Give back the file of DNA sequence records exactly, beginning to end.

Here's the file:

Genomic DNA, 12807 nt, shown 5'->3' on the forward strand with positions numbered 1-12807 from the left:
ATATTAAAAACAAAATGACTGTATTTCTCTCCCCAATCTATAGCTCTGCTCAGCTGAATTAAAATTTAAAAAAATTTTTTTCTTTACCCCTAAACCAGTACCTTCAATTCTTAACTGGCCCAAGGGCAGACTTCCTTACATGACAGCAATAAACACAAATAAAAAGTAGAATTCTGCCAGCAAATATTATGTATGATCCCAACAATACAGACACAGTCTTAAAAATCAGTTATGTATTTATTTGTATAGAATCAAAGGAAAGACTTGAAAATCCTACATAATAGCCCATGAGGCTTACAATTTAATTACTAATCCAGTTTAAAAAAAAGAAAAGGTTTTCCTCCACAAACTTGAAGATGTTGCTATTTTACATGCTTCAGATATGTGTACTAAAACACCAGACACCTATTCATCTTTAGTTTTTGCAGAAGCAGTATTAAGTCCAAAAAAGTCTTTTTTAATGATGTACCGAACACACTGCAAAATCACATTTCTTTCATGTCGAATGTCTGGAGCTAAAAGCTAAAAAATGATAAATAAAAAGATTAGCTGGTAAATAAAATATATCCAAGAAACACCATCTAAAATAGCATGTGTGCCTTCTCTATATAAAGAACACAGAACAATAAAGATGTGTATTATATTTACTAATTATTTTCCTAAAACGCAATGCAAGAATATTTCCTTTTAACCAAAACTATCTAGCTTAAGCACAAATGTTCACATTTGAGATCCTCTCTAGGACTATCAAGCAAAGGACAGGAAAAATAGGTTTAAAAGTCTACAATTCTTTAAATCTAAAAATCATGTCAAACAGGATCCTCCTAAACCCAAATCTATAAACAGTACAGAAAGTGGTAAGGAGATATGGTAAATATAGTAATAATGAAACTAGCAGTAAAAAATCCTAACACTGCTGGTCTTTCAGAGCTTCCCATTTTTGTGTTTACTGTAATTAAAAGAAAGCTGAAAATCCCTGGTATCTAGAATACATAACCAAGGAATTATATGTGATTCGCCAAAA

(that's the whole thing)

Genomic DNA, 12807 nt, shown 5'->3' on the forward strand with positions numbered 1-12807 from the left:
ATATTAAAAACAAAATGACTGTATTTCTCTCCCCAATCTATAGCTCTGCTCAGCTGAATTAAAATTTAAAAAAATTTTTTTCTTTACCCCTAAACCAGTACCTTCAATTCTTAACTGGCCCAAGGGCAGACTTCCTTACATGACAGCAATAAACACAAATAAAAAGTAGAATTCTGCCAGCAAATATTATGTATGATCCCAACAATACAGACACAGTCTTAAAAATCAGTTATGTATTTATTTGTATAGAATCAAAGGAAAGACTTGAAAATCCTACATAATAGCCCATGAGGCTTACAATTTAATTACTAATCCAGTTTAAAAAAAAGAAAAGGTTTTCCTCCACAAACTTGAAGATGTTGCTATTTTACATGCTTCAGATATGTGTACTAAAACACCAGACACCTATTCATCTTTAGTTTTTGCAGAAGCAGTATTAAGTCCAAAAAAGTCTTTTTTAATGATGTACCGAACACACTGCAAAATCACATTTCTTTCATGTCGAATGTCTGGAGCTAAAAGCTAAAAAATGATAAATAAAAAGATTAGCTGGTAAATAAAATATATCCAAGAAACACCATCTAAAATAGCATGTGTGCCTTCTCTATATAAAGAACACAGAACAATAAAGATGTGTATTATATTTACTAATTATTTTCCTAAAACGCAATGCAAGAATATTTCCTTTTAACCAAAACTATCTAGCTTAAGCACAAATGTTCACATTTGAGATCCTCTCTAGGACTATCAAGCAAAGGACAGGAAAAATAGGTTTAAAAGTCTACAATTCTTTAAATCTAAAAATCATGTCAAACAGGATCCTCCTAAACCCAAATCTATAAACAGTACAGAAAGTGGTAAGGAGATATGGTAAATATAGTAATAATGAAACTAGCAGTAAAAAATCCTAACACTGCTGGTCTTTCAGAGCTTCCCATTTTTGTGTTTACTGTAATTAAAAGAAAGCTGAAAATCCCTGGTATCTAGAATACATAACCAAGGAATTATATGTGATTCGCCAAAA